EMP preparation efforts


I have been hearing more and more about a possible EMP attack and have decided to start specifically preparing for such an event. Preparing for an EMP event has not been a major part of my preps. My emphasis has been putting away food, water, firearms, ammunition, etc. to prepare for what is most likely. I am now reaching the point in my preps that I have started putting a few things away in case of a solar or EMP event.



I already have some steel ammo boxes of varying sizes and have started securing some supplies. Obviously my concentration in these ammo cans is electronics. Additionally, I am employing the “multiple layer” for protection. This involves placing a box, inside a box, inside a box for maximum protection. Maybe I will detail this in a future post.

Here is my question:

What items do you think should be stored away in case of an EMP attack or solar event?


Lets hear it folks – I will summarize responses and give my own take likely next week.



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25 thoughts on “EMP preparation efforts”

  1. A good layering plan is to seal your separate items in anti-stat bags, line your metal boxes entirely, including a top, with an insulator,(cardboard will do) and make sure your lid makes a metallic seal with the box (foil tape). My vaults are also in metal sheds with wood floors.

    small solar chargers, team radios, all other comm. equipment, spare ECUs and coils for your vehicles, note book or laptop, duplicates of all of your personal and prepper files on jump drives (2 copies on different drives) any other force multipliers you can duplicate (lasers, dot sites, NVDs) I’m sure I have much more sealed away but it has been awhile. Most of this is packed in its original shipping to provide a good insulator from the metal can.

    I have actually turned two large galvanized garbage cans into vaults and they have been loaded for the last two years. The contents duplicates all of my prepper electronics including spare charge controller and inverter for a solar set up. I am adding a third can that will contain the 450 watts of flexible solar panels that I have. Hopefully my battery bank will not be connected and it will survive. I expect many if not all of my un-protected solar panels will take a hit. (I may be able to salvage some undamaged cells from each panel)

    Think worst case: That this is all the electronics you will have. Start collecting the contents from that perspective. Regards, D.

  2. Ooops, very important: test equipment (multimeter at the least)and gas or battery soldering and electronic repair equipment. You are going to want to have some means of determining what is truly blown and what you can salvage, and the means to do repairs. D.

  3. Ham radio equipment. And multiband radios to listen to shortwave signals.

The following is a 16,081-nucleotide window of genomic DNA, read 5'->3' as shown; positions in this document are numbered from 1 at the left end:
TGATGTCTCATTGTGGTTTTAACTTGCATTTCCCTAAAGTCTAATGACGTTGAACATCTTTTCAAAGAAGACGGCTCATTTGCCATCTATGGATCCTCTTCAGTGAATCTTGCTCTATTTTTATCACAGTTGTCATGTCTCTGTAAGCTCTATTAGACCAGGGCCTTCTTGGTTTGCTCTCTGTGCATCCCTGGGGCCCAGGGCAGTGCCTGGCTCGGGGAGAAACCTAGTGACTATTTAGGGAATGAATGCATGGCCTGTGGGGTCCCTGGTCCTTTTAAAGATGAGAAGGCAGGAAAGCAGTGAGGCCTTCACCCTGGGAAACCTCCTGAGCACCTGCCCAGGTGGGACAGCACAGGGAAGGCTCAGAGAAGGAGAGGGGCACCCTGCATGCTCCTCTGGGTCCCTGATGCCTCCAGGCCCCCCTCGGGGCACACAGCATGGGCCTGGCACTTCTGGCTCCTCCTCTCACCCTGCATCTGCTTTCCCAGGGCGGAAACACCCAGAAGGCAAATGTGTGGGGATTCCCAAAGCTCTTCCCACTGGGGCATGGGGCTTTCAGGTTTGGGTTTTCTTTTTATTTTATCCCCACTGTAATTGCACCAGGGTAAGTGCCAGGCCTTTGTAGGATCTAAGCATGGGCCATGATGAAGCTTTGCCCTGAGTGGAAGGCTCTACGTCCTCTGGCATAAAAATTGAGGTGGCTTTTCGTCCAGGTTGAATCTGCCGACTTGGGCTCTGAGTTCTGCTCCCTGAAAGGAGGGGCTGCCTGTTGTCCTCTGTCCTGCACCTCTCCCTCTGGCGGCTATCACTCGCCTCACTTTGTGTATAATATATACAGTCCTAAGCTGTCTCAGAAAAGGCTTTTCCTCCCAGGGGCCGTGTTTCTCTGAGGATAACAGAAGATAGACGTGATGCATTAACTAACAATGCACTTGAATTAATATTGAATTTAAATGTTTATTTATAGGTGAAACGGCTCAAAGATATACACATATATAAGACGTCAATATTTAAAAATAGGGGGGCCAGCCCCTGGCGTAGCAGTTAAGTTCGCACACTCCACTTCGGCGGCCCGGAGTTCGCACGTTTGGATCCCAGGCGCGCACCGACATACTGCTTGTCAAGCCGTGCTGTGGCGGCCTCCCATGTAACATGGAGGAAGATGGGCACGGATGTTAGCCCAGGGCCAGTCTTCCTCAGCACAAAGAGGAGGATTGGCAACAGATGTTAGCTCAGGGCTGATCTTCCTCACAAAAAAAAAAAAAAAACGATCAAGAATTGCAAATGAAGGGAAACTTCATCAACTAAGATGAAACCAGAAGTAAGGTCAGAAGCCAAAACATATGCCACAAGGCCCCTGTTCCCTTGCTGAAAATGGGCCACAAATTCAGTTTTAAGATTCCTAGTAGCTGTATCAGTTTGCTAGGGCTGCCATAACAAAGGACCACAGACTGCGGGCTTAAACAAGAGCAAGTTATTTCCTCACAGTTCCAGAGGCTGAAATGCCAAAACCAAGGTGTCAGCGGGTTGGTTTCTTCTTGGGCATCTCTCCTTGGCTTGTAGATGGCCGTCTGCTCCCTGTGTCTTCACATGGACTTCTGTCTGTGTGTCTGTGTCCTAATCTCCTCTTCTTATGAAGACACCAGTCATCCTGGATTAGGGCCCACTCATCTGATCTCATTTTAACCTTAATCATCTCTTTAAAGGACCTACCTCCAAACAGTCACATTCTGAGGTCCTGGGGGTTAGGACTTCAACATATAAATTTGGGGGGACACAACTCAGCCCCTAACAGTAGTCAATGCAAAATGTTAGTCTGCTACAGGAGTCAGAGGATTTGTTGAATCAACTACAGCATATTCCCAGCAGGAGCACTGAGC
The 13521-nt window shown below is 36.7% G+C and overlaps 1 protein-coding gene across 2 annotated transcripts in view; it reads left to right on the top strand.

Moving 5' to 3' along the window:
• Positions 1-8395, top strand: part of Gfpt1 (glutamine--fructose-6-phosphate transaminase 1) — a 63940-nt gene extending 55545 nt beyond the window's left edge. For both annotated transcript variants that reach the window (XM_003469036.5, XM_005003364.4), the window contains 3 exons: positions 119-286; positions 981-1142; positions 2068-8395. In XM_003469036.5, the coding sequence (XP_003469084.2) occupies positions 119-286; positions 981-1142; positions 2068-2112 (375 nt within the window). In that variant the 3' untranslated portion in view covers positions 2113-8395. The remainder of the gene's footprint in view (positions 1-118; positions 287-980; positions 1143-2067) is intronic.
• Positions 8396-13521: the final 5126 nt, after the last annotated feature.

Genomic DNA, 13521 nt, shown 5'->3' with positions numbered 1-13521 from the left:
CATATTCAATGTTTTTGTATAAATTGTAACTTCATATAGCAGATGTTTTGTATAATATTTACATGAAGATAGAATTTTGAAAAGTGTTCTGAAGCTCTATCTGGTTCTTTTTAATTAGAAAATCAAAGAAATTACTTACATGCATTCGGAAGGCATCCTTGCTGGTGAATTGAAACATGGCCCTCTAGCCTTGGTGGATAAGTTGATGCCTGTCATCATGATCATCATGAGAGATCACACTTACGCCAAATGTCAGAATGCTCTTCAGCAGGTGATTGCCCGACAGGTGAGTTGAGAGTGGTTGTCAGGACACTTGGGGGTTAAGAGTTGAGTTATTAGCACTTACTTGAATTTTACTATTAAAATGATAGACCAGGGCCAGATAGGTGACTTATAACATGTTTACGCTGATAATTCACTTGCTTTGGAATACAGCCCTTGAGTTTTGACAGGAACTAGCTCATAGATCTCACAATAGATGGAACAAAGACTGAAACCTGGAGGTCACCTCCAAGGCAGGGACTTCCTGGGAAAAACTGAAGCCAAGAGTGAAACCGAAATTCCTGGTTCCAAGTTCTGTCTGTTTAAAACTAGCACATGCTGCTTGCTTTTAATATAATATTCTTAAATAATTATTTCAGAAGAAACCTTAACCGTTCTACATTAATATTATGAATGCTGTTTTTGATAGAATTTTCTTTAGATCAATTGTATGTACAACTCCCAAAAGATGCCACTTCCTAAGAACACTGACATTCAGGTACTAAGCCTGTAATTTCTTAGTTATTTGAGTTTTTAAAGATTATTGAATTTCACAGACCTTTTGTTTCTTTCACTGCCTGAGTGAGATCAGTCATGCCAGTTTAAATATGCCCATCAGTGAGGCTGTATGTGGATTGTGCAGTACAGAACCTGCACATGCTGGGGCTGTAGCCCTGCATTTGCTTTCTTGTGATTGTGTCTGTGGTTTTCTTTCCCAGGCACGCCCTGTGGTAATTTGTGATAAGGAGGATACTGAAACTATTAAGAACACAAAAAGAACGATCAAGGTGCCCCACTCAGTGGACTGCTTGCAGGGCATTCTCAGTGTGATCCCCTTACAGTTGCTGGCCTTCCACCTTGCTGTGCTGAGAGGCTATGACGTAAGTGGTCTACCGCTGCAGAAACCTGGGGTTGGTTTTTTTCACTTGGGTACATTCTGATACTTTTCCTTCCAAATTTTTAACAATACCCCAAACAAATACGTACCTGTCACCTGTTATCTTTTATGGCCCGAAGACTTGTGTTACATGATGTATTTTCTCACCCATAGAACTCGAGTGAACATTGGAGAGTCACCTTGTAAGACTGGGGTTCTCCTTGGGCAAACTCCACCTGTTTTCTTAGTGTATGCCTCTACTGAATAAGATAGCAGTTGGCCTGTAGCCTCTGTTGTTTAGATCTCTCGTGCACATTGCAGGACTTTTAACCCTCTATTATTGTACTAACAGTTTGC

Handheld radios, and base stations. You will need to have them, if the major electrical grid should go dark to have any info on what is happening outside of your visual range. Radio broadcasts can usually be listened to much farther away than you can hold a radio conversation, but I would refrain from talking anyway to avoid unwanted visitors.

    If you haven’t yet, get involved with the local ham radio club. Like anything else, if you don’t know how to use your gear before the flag goes up, it may be nearly impossible to learn afterward.

  4. Comm gear and solar power equip. was already covered pretty well, and second the laptop and test equipment suggestion. Some other items in my cages:

    Dakota Alert motion sensors
    Police scanner
    Battery chargers (AA/AAA and 20A 12v)
    Smoke alarms
    Sound amplifying headphones (hunting type)
    Wall warts of various types
    Solar path/garden lights
    Electronic scales (milligrams up to a couple pounds)
    1kW Honda generator

  5. Most of us already own a Faraday cage, our simple microwave oven is one. Although it is designed to prevent microwaves from beaming out and cooking our brains when we look at the popcorn bag expand, however, you can use it to store electronics as well, Faradays work both ways.

  6. There’s no end to the amount of stuff to store.
    At our retreat we buried several spare ecu’s, a complete ham station, 3 generators, a milking machine and other do-dads.
    We used a burial vault to put the stuff in.
    Double shink wrapped everything, put them in mylar bags and then placed them in waterproof bags.
    Put it all in the vault, sealed it with the gasket then used silicone caulking and added five layers of industrial shrink wrap.
    Dug a hole 8 ft.deep, dropped it in, put 2 lead plates to cover the top and filled in the hole.
    Sounds harder than it is.

  7. Those are all very good suggestions. I do have one addition that may not be important to some people but I have an extra laptop with just two things on it. All my pictures and documents, and my entire Kindle library. Most of my library involves how to books on survival and homesteading.

  8. How do you protect things that you use every day, like computers, etc? They might be out of the box when the EMP hits. And then at night they might be connected to a charger! The things in the box would have to be things that you normally do not use, which might require having two of some things, i.e., one that is used all the time and the other for after the EMP hits.

  9. Is it possible to use an insulated ice chest or beer cooler made from styrofoam as a Faraday cage? Would the static charge penetrate the styrofoam?

  10. Bill: now you are getting the idea. Most everything plugged into the electrical grid may well be toast, including your house. Have a few fire extinguishers close at hand. Fires from overloads will be common.

    Methane; NO! this is not a simple static discharge. Google faraday cage and EMP.


  11. Methane creator.